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Anne Grosse-Wilde

I am a biologist with training in developmental and cell biology, genetics and biochemistry. Previously I have worked in multistage mouse tumor models, apoptosis, immunogenetics, signaling and MAP kinases and promoter analyses. Besides science my life is enriched with my husband and two little girls, biking, trail running, music, and science philosophy.

General scientific interest and past research at ISB

I am a postdoc in Sui Huang’s lab, and mostly interested in resolving fundamental principles regulating stemness in breast cancer that is responsible for metastasis and patient death. One of the premises of life sciences is that we can appropriately model in the cell culture dish or in in vivo animal models what happens in patients, in order to understand disease and find a cure doing experiments in vitro. However, many of the current models cannot predict disease. Heterogeneity of cell populations may be responsible for this disconnect between our models and human disease that may only be resolved by studying cell dynamics by single cell resolution. Therefore, I have been looking at heterogeneity of small single cell populations by traditional immunostainings and flow cytometry, and by using Fluidigm’s BioMark single cell qPCR system using breast cancer cell lines, but also use a series of single cell-derived clones.

Indeed, focusing on epithelial to mesenchymal transitions (EMT) and the morphological characteristics between the most extreme cell types found in breast cancer we could link expression patterns observed in single cell clones, in vitro mammosphere models (that are derived from single cells) on single cell and population level to also predicting poor outcome and metastasis in breast cancer patients. We have now good candidate markers for detection of individual cancer stem cells that are thought to give rise to metastasis and cause patient death.

I am currently applying these insights to:

examine why chemotherapy does not eliminate metastatic disease despite shrinking the primary tumor – in particular, I am looking at apoptosis, necrosis,  single cell dynamics and gene expression and differentiation potential of the surviving cells, analyze possible tipping points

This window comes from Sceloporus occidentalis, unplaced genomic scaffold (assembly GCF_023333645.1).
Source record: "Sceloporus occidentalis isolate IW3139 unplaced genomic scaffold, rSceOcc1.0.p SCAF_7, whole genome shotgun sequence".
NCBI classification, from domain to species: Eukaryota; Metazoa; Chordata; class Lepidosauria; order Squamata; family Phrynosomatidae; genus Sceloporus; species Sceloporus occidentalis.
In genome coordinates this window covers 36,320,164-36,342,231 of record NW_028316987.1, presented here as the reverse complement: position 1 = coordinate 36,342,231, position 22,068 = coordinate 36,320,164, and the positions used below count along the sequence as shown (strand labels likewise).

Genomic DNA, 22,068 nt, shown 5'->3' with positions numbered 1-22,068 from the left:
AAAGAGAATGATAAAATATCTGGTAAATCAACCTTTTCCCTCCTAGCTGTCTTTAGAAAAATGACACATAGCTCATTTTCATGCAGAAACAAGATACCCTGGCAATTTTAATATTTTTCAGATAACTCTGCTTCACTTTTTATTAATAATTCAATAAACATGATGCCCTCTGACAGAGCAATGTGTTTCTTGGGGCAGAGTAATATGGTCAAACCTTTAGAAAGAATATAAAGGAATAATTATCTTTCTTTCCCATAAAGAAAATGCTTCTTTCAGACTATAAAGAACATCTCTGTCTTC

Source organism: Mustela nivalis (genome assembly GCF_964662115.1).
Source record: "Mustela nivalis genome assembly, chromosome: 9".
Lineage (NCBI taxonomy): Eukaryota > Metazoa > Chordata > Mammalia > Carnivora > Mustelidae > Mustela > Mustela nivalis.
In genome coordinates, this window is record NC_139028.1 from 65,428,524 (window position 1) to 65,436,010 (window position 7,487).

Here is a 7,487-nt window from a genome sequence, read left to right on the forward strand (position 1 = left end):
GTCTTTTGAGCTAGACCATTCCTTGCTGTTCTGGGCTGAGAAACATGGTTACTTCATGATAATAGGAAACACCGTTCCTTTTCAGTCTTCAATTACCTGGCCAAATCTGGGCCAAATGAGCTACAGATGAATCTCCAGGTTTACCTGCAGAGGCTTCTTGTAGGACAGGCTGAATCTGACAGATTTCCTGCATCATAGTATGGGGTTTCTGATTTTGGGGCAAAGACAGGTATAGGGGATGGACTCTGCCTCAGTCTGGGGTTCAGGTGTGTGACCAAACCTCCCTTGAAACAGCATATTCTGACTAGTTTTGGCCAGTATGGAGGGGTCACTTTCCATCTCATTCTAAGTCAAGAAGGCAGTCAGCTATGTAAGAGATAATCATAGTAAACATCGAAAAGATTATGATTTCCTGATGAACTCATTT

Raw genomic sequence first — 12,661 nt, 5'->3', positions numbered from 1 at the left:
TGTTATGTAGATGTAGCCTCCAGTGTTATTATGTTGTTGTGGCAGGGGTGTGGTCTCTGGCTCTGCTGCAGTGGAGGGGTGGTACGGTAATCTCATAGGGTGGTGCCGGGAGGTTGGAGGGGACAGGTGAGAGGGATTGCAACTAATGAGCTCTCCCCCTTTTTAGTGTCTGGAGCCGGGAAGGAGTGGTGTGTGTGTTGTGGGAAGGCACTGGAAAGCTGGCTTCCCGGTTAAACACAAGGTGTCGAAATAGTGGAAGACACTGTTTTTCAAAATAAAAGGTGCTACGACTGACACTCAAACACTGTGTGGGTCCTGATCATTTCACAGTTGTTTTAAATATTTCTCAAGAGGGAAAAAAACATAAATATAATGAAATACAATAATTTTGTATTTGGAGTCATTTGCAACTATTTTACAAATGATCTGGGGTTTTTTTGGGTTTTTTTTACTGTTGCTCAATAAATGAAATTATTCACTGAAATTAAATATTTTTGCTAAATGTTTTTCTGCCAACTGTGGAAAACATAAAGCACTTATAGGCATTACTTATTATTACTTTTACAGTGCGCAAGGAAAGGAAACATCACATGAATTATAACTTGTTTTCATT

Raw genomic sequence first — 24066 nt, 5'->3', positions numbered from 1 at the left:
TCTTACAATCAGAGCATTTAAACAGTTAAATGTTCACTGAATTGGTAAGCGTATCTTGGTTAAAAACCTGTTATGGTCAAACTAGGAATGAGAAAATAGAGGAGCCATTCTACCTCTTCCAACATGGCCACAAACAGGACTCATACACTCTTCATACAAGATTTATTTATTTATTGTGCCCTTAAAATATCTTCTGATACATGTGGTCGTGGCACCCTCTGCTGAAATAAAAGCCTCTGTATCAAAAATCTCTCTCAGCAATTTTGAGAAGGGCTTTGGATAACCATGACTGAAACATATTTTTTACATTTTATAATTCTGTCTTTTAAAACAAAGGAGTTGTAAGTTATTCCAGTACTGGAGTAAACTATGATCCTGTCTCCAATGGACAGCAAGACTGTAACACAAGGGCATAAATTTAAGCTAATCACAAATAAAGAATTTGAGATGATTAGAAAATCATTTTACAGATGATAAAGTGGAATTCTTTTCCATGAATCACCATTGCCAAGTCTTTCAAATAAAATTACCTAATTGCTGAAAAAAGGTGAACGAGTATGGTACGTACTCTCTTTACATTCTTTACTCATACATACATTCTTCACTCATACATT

improve breast cancer therapy in vitro using our model systems with the goal that tumor cells enter an irreversible benign state.

test if insights from 1 and 2 can be validated by “big data” from large public human breast cancer data bases (e.g. TCGA or other databses)

My future goals are:

to develop a Waddington landscape model and define attractor states for breast cancer stem cells and to model a tipping point scenario

to apply in vitro findings to expression and functional analyses of circulating tumor cells of cancer patients

 

Publications:

Grosse-Wilde, A. and Kemp, C.J. Metastasis suppressor function of TRAIL-R in mice- implications for TRAIL-based therapy in humans? Cancer Research, Cancer Res. 2008 Aug 1;68(15):6035-7.      

Grosse-Wilde, A., Voloshanenko, O., Bailey, S.L., Longton, G.M., Schaefer, U., Schütz, G., Greiner, E.F., Kemp, C.J. and Walczak, H. (2007) TRAIL-R deficiency enhances lymph node metastasis without affecting primary tumor development. J Clin Invest. 2008 Jan;118(1):100-10.

Herzer, K., Grosse-Wilde, A., Krammer, P.H., Galle, P.R., and Kanzler S. Functional Cooperation Between Smad Proteins and AP-1 Regulates TGF-ß–Mediated Induction of TRAIL in Hepatoma Cells. Molecular Cancer Research, Mol Cancer Res. 2008 Jul;6(7):1169-77.

Herzer, K., Ganten, T.M., Schulze-Bergkamen, H., Grosse-Wilde, A., Koschny, R., Krammer, P.H. and Walczak, H. (2005) Transforming growth factor beta can mediate apoptosis via the expression of TRAIL in human hepatoma cells. Hepatology, 42, 183-192.

Ganten, T.M., Haas, T.L., Sykora, J., Stahl, H., Sprick, M.R., Fas, S.C., Krueger, A., Weigand, M.A., Grosse-Wilde, A., Stremmel, W., Krammer, P.H. and Walczak, H. (2004) Enhanced caspase-8 recruitment to and activation at the DISC is critical for sensitisation of human hepatocellular carcinoma cells to TRAIL-induced apoptosis by chemotherapeutic drugs. Cell Death Differ, 11 Suppl 1, S86-96.

Washburn B, Weigand MA, Grosse-Wilde A., Janke M, Stahl H, Rieser E, Sprick MR, Schirrmacher V, Walczak H. (2003) TNF-related apoptosis-inducing ligand mediates tumoricidal activity of human monocytes stimulated by Newcastle disease virus. J Immunol. 2003 Feb 15;170(4):1814-21.

Sprick, M.R., Rieser, E., Stahl, H., Grosse-Wilde, A. and Walczak, H. (2002) Caspase-10 is recruited to and activated at the native TRAIL and CD95 death-inducing signaling complexes in a FADD-dependent manner. EMBO J. 2002 Sep 2;21(17):4520-30.

Neufeld, B., Grosse-Wilde, A., Hoffmeyer, A., Jordan, B.W., Chen, P., Dinev, D., Ludwig, S. and Rapp, U.R. (2000) Serine/Threonine kinases 3pK and MAPK-activated protein kinase 2 interact with the basic helix-loop-helix transcription factor E47 and repress its transcriptional activity. J Biol Chem, 275, 20239-42.

Hoffmeyer, A.*, Grosse-Wilde, A.*, Flory, E., Neufeld, B., Kunz, M., Rapp, U.R. and Ludwig, S. (1999) Different mitogen-activated protein kinase signaling pathways cooperate to regulate tumor necrosis factor alpha gene expression in T lymphocytes. J Biol Chem, 274, 4319-27. * these authors contributed equally to this work

Dittrich, F., Ochs, G., Grosse-Wilde, A., Berweiler, U., Yan, Q., Miller, J.A., Toyka, K.V. and Sendtner, M. (1996) Pharmacokinetics of intrathecally applied BDNF and effects on spinal motoneurons. Exp Neurol, 141, 225-39.